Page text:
Wednesday, March 08, 2006

Costs in Iraq, Afghanistan Will Reach $117.6 Billion

By David Rogers
Wall Street Journal
March 8, 2006

WASHINGTON -- As the U.S. enters its fourth year in Iraq this month, the annual cost of military operations is growing -- even as the Pentagon assumes the number of troops there will shrink.

Monthly expenditures are running at $5.9 billion; the U.S. commitment in Afghanistan adds roughly another $1 billion. Taken together, annual spending for the two wars will reach $117.6 billion for the fiscal year ending Sept. 30 -- 18% above funding for the prior 12 months.

That escalation reflects the fact that America's military today is a higher-cost war machine than the one that fought in Vietnam decades ago. But it has also produced bipartisan concern in Congress that "emergency spending" for Iraq has become a way for the Pentagon to meet other needs.

War costs are rising despite Pentagon estimates of lower personnel costs: $2.6 billion for 2006, or 14% less than in 2005. Offsetting that decline is an increased request for procurement of new equipment: $25.7 billion in 2006, up from the $18.8 billion Congress provided in 2005. And year-by-year comparisons show that appropriations for operations and maintenance spending for the Army and Marines are rising by better than 30%.

Higher fuel prices are a factor. In addition, the Army must hire more contractors for logistical chores previously handled by National Guard forces, who have returned home after their mobilization has run its course. "They don't have enough people," said Rep. John Murtha, a Pennsylvania Democrat.

Three years in Iraq also have taken a toll on stocks of military equipment, requiring creation of in-country maintenance facilities in Iraq. "There are unprecedented costs. It's staggering," said Republican Sen. Ted Stevens of Alaska, who, like Mr. Murtha, is a senior member of the Appropriations Committee leadership overseeing defense funding.

For Senate Budget Committee Chairman Judd Gregg of New Hampshire, an early ally of Mr. Bush, the result is a total defense budget that in real dollars surpasses those of the Vietnam War era and defense buildup under Ronald Reagan at the height of the Cold War.

"Essentially, defense is being budgeted outside the budget through emergencies," Mr. Gregg says. "The war is being used to drive those numbers, but as a practical matter, money's fungible. Obviously, a lot of that money is moving back and forth within the Defense Department."

He wants to impose more order on the process as part of a Senate budget resolution for the coming year. Meantime, the House Appropriations Committee is slated today to take up the Pentagon's newest $67.6 billion request as part of an emergency spending bill that also will provide more resources for hurricane recovery on the Gulf Coast.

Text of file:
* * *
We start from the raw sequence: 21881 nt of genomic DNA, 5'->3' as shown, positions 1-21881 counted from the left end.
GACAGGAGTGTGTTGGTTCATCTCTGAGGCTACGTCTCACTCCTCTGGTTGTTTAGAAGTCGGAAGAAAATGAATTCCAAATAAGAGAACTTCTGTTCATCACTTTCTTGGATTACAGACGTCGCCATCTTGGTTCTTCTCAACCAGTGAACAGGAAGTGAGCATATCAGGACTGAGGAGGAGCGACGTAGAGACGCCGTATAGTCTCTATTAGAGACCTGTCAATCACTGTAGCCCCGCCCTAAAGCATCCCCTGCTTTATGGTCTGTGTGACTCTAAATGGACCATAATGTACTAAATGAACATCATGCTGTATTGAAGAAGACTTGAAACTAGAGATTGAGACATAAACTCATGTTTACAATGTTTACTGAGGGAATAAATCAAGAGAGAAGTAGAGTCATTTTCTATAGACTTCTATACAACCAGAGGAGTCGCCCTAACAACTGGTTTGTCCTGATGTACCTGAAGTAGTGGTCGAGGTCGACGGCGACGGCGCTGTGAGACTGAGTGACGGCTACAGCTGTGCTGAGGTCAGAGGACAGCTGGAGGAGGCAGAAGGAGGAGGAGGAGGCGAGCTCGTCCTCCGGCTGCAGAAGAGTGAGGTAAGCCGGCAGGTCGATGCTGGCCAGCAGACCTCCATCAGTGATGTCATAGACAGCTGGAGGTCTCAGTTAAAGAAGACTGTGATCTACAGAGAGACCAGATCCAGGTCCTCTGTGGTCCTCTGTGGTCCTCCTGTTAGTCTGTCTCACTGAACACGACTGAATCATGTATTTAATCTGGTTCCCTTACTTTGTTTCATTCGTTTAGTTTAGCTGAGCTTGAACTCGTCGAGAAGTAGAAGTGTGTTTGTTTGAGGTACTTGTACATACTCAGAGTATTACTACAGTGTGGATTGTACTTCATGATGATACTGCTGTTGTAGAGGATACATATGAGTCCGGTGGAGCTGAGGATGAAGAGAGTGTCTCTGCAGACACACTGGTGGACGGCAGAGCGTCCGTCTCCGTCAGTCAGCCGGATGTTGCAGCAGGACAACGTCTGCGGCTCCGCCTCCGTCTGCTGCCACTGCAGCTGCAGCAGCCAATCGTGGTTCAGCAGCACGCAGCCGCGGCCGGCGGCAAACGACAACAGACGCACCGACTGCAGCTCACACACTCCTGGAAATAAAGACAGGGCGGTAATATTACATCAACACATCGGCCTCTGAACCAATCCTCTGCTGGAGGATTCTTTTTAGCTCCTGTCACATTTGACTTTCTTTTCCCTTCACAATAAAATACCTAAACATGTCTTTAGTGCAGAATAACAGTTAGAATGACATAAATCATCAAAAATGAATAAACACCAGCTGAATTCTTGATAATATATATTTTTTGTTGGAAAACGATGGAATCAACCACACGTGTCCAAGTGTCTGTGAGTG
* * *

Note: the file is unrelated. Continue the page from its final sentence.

Already, $50 billion in war-related emergency spending has been approved for 2006 as part of a "bridge fund" added to the annual defense-appropriations bill in December. When the new request is added, that brings the total to $117.6 billion for 2006, compared with about $99.8 billion in 2005.

The process can be difficult to follow. Congress, at the request of the White House, continues to fund the war incrementally as an "emergency." That places spending outside the customary spending ceilings that apply to annual appropriations to run the government.

Typically a "bridge fund" is approved as an addendum to the regular Pentagon budget in the fall. This is followed by a spring supplemental-spending bill, such as the one now in the House. In hopes of quick action, both Defense Secretary Donald Rumsfeld and Secretary of State Condoleezza Rice are scheduled to testify before the Senate Appropriations Committee tomorrow.

Adding to confusion is the changing nomenclature for various accounts. For example, the "Iraq Freedom Fund" was prominent early during the war, but has seemed to fade as the money is reallocated to operations accounts. But when set out in order, the four most recent bills -- two for 2005, two for 2006 -- provide a picture of what the annual costs have become on a year-by-year basis.

The Army's operations and maintenance budget, the largest of the services for the war, illustrates these changes. Total appropriations for Army O&M were $30.5 billion in 2005, but the number is expected to rise to $39.7 billion this year. And as much as $1.75 billion has been budgeted for the rest of the year to pay contractors for logistical support work.

The draft House bill today seeks to trim what lawmakers regard as nonemergency requests. The Navy was denied $74 million for helicopter procurement; the Army won't get $135 million for prefabricated buildings that the panel says have nothing to do with Iraq or the war against terrorism. But on balance, lawmakers would add a total of $1.28 billion to the procurement request, chiefly to maintain production of tanks and armored vehicles.


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